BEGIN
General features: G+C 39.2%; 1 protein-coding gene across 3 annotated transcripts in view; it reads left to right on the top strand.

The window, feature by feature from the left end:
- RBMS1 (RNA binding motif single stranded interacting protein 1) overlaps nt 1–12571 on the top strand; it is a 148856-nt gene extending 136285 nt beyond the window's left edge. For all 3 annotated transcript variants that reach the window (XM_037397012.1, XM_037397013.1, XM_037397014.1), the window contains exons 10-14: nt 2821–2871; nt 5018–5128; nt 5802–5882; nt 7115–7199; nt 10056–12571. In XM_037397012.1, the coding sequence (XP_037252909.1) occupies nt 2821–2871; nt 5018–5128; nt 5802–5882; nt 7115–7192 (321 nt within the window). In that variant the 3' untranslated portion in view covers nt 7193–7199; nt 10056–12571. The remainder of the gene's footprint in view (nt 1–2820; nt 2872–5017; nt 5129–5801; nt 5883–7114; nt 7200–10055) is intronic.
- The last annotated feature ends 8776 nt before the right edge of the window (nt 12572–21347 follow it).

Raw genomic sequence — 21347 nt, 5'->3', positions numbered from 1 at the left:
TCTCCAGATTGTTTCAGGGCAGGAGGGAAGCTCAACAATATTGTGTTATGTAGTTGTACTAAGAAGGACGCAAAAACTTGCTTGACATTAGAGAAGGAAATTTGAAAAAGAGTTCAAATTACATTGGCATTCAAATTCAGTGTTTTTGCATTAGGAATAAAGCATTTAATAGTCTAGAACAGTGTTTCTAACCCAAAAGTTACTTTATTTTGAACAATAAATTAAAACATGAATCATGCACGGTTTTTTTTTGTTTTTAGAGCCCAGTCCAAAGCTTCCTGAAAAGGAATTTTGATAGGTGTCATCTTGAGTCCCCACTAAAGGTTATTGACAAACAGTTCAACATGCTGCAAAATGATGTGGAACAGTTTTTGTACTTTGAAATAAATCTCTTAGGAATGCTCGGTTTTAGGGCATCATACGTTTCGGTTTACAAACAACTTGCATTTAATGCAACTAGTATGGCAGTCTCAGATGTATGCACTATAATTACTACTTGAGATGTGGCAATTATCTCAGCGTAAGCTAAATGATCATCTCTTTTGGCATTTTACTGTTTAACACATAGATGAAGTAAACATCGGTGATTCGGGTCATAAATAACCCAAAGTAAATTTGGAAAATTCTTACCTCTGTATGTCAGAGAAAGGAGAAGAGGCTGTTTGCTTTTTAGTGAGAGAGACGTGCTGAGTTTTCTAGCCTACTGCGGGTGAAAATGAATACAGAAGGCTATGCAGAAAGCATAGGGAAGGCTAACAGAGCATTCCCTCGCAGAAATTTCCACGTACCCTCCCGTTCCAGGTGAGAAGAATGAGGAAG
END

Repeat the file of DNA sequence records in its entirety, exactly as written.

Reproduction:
General features: G+C 39.2%; 1 protein-coding gene across 3 annotated transcripts in view; it reads left to right on the top strand.

The window, feature by feature from the left end:
- RBMS1 (RNA binding motif single stranded interacting protein 1) overlaps nt 1–12571 on the top strand; it is a 148856-nt gene extending 136285 nt beyond the window's left edge. For all 3 annotated transcript variants that reach the window (XM_037397012.1, XM_037397013.1, XM_037397014.1), the window contains exons 10-14: nt 2821–2871; nt 5018–5128; nt 5802–5882; nt 7115–7199; nt 10056–12571. In XM_037397012.1, the coding sequence (XP_037252909.1) occupies nt 2821–2871; nt 5018–5128; nt 5802–5882; nt 7115–7192 (321 nt within the window). In that variant the 3' untranslated portion in view covers nt 7193–7199; nt 10056–12571. The remainder of the gene's footprint in view (nt 1–2820; nt 2872–5017; nt 5129–5801; nt 5883–7114; nt 7200–10055) is intronic.
- The last annotated feature ends 8776 nt before the right edge of the window (nt 12572–21347 follow it).

Raw genomic sequence — 21347 nt, 5'->3', positions numbered from 1 at the left:
TCTCCAGATTGTTTCAGGGCAGGAGGGAAGCTCAACAATATTGTGTTATGTAGTTGTACTAAGAAGGACGCAAAAACTTGCTTGACATTAGAGAAGGAAATTTGAAAAAGAGTTCAAATTACATTGGCATTCAAATTCAGTGTTTTTGCATTAGGAATAAAGCATTTAATAGTCTAGAACAGTGTTTCTAACCCAAAAGTTACTTTATTTTGAACAATAAATTAAAACATGAATCATGCACGGTTTTTTTTTGTTTTTAGAGCCCAGTCCAAAGCTTCCTGAAAAGGAATTTTGATAGGTGTCATCTTGAGTCCCCACTAAAGGTTATTGACAAACAGTTCAACATGCTGCAAAATGATGTGGAACAGTTTTTGTACTTTGAAATAAATCTCTTAGGAATGCTCGGTTTTAGGGCATCATACGTTTCGGTTTACAAACAACTTGCATTTAATGCAACTAGTATGGCAGTCTCAGATGTATGCACTATAATTACTACTTGAGATGTGGCAATTATCTCAGCGTAAGCTAAATGATCATCTCTTTTGGCATTTTACTGTTTAACACATAGATGAAGTAAACATCGGTGATTCGGGTCATAAATAACCCAAAGTAAATTTGGAAAATTCTTACCTCTGTATGTCAGAGAAAGGAGAAGAGGCTGTTTGCTTTTTAGTGAGAGAGACGTGCTGAGTTTTCTAGCCTACTGCGGGTGAAAATGAATACAGAAGGCTATGCAGAAAGCATAGGGAAGGCTAACAGAGCATTCCCTCGCAGAAATTTCCACGTACCCTCCCGTTCCAGGTGAGAAGAATGAGGAAG